“For our first public exposure, one of Yahia’s friends got us an opportunity to display his picks at an event. The unexpected reaction made us further believe in this concept. Afterwards, we both decided to run with this brand and take it to the next level. I quit my job and he moved in with me, so we could expand our collection and grow the label,” said Aseel as she reminisced about the early days. 

Despite their humble beginnings and their under-the-radar method, Sold suddenly became a phenomenon in the local market. The millennial brand broke a well-cemented stereotype. Overnight, an expanding circle of fashion-forward men and women stopped making fun of their parents’ retro wardrobe; instead, they started looking for the same vibrant patterns and oversized cuts. After a couple of pop-ups, the so-called used clothes became trendy vintage.

According to the Karalis, the young brand is finding its way to establish a concrete identity. However, it already operates based on three key values: the vintage haven is organic, collaborative, and transparent.

Meanwhile, Yahia’s database was their starting point to find their way to thousands of items. Through trial and error, they discovered that their tool to identify what sells best is in fact their personal style.

“It started as our circle of friends at first, then when word travelled around, our clientele base expanded at the speed of light,” Aseel said. “We never wanted this to turn into a rigid business. Instead, we are keen on remaining organic.”

As firm believers in the impact of a community, the two never resort to marketing stunts that address the masses. Aside from their desire to constantly move forward, they plan to keep their filtering process tight and their base of clients exclusive.

“We currently keep an intimate relationship with our customers, as we let them into our house in order to show them our personal selection. We are quite grateful to our clients for embracing a new concept and fuelling it to expand,” said Aseel with a subtle smile.

On the other hand, Sold is also collaborative. Their sticker changes on a monthly basis as they regularly collaborate with local artists to reinvent the brand’s visuals. Through incorporating their standard logo with local art, the siblings demonstrate a new aspect of their identity every month.

With that said, transparency is an additional cornerstone. Vintage items require special treatment and professional input to fix any damage. Therefore, they keep an honest dialogue with their clients regarding the state of each piece. “We select the garments because we like them; if they have a rip or a missing button, we will tell you beforehand,” stated Aseel.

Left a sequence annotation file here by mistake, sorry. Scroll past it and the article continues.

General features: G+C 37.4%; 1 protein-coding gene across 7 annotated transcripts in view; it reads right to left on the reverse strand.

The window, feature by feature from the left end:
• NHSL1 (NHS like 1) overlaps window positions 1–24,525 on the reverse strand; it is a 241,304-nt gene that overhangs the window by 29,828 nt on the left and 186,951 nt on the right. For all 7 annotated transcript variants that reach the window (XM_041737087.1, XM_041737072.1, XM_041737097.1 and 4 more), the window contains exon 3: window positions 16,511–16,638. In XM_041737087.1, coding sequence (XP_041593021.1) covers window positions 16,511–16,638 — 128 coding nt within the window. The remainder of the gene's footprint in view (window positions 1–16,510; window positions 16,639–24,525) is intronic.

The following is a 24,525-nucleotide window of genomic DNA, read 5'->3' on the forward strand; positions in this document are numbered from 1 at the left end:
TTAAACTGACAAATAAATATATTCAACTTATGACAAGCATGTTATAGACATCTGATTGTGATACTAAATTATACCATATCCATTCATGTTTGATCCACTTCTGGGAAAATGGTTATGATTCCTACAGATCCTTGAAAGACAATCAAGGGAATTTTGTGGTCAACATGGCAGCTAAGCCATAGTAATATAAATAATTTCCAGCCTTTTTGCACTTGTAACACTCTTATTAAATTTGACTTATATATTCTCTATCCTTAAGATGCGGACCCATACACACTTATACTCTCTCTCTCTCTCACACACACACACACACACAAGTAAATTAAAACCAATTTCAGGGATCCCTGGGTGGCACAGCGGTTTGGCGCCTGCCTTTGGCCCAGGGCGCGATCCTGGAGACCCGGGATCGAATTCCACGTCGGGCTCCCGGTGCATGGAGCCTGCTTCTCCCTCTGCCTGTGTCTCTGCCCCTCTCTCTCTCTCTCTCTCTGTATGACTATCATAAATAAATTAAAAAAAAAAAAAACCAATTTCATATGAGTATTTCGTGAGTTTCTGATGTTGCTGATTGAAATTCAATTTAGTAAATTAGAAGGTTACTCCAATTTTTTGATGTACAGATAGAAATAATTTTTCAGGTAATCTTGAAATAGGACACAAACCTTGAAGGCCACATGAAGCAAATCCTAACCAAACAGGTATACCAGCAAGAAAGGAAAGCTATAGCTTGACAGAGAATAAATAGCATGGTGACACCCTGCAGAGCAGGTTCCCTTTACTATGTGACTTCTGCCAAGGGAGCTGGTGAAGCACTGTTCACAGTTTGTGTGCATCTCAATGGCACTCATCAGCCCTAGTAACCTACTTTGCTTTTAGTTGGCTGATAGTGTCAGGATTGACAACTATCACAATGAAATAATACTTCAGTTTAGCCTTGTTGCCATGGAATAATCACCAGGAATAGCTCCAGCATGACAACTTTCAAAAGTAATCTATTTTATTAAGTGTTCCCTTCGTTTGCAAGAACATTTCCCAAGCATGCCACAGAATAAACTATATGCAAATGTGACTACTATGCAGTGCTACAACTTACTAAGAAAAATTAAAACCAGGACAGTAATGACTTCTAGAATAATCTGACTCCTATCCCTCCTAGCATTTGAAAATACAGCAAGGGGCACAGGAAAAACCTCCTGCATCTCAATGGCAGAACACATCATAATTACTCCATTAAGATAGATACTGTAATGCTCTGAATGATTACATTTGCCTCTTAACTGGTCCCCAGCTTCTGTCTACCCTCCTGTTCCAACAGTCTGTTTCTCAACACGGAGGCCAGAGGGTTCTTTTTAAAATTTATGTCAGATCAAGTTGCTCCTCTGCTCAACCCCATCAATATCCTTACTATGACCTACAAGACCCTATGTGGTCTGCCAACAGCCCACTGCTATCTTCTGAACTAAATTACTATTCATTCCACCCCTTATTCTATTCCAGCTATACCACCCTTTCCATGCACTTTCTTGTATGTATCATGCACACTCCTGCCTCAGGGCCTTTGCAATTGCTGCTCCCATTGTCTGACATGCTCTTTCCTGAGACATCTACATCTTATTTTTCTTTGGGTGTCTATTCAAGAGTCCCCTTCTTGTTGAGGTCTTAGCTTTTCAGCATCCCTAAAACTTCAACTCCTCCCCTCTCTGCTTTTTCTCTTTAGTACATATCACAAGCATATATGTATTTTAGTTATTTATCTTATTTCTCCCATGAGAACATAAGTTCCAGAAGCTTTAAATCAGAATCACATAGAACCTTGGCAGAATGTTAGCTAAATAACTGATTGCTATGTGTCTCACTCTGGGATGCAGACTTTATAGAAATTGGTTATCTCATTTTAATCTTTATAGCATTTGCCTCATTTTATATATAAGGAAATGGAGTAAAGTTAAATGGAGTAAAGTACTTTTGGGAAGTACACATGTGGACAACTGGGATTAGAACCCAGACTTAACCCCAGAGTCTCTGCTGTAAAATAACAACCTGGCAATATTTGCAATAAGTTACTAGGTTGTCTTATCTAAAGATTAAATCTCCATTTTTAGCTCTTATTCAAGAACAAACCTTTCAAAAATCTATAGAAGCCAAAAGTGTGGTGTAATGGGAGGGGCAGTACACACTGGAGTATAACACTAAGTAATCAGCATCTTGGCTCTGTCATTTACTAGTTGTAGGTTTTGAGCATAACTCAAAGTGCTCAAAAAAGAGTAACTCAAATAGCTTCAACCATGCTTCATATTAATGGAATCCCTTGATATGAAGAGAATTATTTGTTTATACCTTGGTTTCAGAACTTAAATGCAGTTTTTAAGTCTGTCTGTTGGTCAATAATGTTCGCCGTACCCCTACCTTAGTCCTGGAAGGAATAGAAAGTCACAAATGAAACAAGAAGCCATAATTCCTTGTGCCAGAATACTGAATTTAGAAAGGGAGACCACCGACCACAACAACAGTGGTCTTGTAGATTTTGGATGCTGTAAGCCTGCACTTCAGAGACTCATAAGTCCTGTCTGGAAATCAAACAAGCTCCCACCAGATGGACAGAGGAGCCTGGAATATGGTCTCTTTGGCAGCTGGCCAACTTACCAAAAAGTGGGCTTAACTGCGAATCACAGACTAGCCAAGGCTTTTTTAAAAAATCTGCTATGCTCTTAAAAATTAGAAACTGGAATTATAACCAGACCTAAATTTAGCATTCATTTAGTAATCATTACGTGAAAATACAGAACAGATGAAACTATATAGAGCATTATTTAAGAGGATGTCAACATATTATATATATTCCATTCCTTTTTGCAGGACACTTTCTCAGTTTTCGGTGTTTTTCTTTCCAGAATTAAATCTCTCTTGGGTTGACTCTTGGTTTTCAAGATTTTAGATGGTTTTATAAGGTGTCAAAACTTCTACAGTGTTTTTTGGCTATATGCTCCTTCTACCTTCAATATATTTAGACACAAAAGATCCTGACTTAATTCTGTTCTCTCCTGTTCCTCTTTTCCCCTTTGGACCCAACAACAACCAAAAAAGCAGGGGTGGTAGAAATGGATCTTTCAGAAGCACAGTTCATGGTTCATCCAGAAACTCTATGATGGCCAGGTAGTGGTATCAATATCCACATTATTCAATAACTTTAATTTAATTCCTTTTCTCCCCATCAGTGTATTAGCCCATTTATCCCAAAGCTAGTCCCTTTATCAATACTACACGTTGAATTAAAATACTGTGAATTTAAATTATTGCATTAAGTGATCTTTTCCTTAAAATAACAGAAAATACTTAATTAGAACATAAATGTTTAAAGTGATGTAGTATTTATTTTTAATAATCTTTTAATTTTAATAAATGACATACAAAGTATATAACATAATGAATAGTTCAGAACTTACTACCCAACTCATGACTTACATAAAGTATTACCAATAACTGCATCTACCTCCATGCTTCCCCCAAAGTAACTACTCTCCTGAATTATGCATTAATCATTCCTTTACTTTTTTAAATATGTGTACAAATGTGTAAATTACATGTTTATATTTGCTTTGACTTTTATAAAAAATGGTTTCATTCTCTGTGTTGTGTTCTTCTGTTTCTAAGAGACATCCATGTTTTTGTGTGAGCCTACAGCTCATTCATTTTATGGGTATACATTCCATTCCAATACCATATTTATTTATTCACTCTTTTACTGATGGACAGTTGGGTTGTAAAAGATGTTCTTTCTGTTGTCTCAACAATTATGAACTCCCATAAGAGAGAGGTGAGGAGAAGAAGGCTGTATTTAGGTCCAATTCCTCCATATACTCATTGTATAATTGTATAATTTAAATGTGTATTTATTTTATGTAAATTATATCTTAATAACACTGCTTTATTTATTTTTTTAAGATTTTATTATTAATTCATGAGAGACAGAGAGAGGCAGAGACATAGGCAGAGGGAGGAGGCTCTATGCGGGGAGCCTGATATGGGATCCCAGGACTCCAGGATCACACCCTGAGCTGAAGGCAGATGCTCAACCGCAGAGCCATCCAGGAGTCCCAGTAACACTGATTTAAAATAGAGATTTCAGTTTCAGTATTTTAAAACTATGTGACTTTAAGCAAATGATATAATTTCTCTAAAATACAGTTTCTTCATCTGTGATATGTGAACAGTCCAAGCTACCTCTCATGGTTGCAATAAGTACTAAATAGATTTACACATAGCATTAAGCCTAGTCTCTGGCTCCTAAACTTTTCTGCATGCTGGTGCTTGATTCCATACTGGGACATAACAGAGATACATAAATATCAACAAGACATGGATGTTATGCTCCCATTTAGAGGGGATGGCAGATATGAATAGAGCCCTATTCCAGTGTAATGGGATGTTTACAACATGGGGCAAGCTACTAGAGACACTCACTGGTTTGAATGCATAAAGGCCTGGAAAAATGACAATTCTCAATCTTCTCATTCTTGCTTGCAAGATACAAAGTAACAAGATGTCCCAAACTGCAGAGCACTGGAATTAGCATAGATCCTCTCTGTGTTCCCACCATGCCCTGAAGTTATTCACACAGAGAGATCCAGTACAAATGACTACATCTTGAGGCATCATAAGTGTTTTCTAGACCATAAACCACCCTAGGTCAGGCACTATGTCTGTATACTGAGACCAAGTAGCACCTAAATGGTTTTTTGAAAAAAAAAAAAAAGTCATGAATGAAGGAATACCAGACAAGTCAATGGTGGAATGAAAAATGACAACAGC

According to the founders and their car’s odometer, restocking is a tiresome task. At the beginning, road trips used to be a monthly ritual; however, now they hit the road every two weeks.

Pre-loved garments get packaged in Dubai before passing through Egypt on their way to the other side of the world. Accordingly, their trips often target ports in cities such as Safaga, Port Said, and Suez in order to go through the containers and acquire their favourite pieces.

“Before fluctuation, the filtering process used to take six hours. However, nowadays prices have increased significantly. Suppliers saw how interested we are and how it turned into a business; therefore, they changed their prices,” Aseel said, adding, “now we also know out of experience what our clients prefer. Accordingly, our process has been cut in half.”

Depending on suppliers to source their garments has made them bond to the pop-up strategy. Therefore, they do not constantly post their new collection on social media. Instead, every time they have new items, they simply pop up, whether on ground or through Instagram stories.

The founding siblings aim to open a new market for vintage; against
the negative stereotypes

“There are always mothers who would come with their children to our house; due to their safety concerns,” Aseel said. “Meanwhile, one of our regular clients always shows up at each flea market before insisting to put down our items for the sake of bargaining. Nonetheless, with time, she has become our friend and by now we are used to her comments.”

Shortly after being a questioned concept, Sold became the inspiration for many homegrown vintage brands. According to Aseel, word about similar concepts have already found their way to them.

“We have met Grandma’s Closet, for instance, at an event. They are quite friendly, and we love their aesthetic. However, there are also other brands that manufacture new shirts, which take after a vintage style. I believe these brands defy the purpose. However, they are still very stylish,” explained Aseel.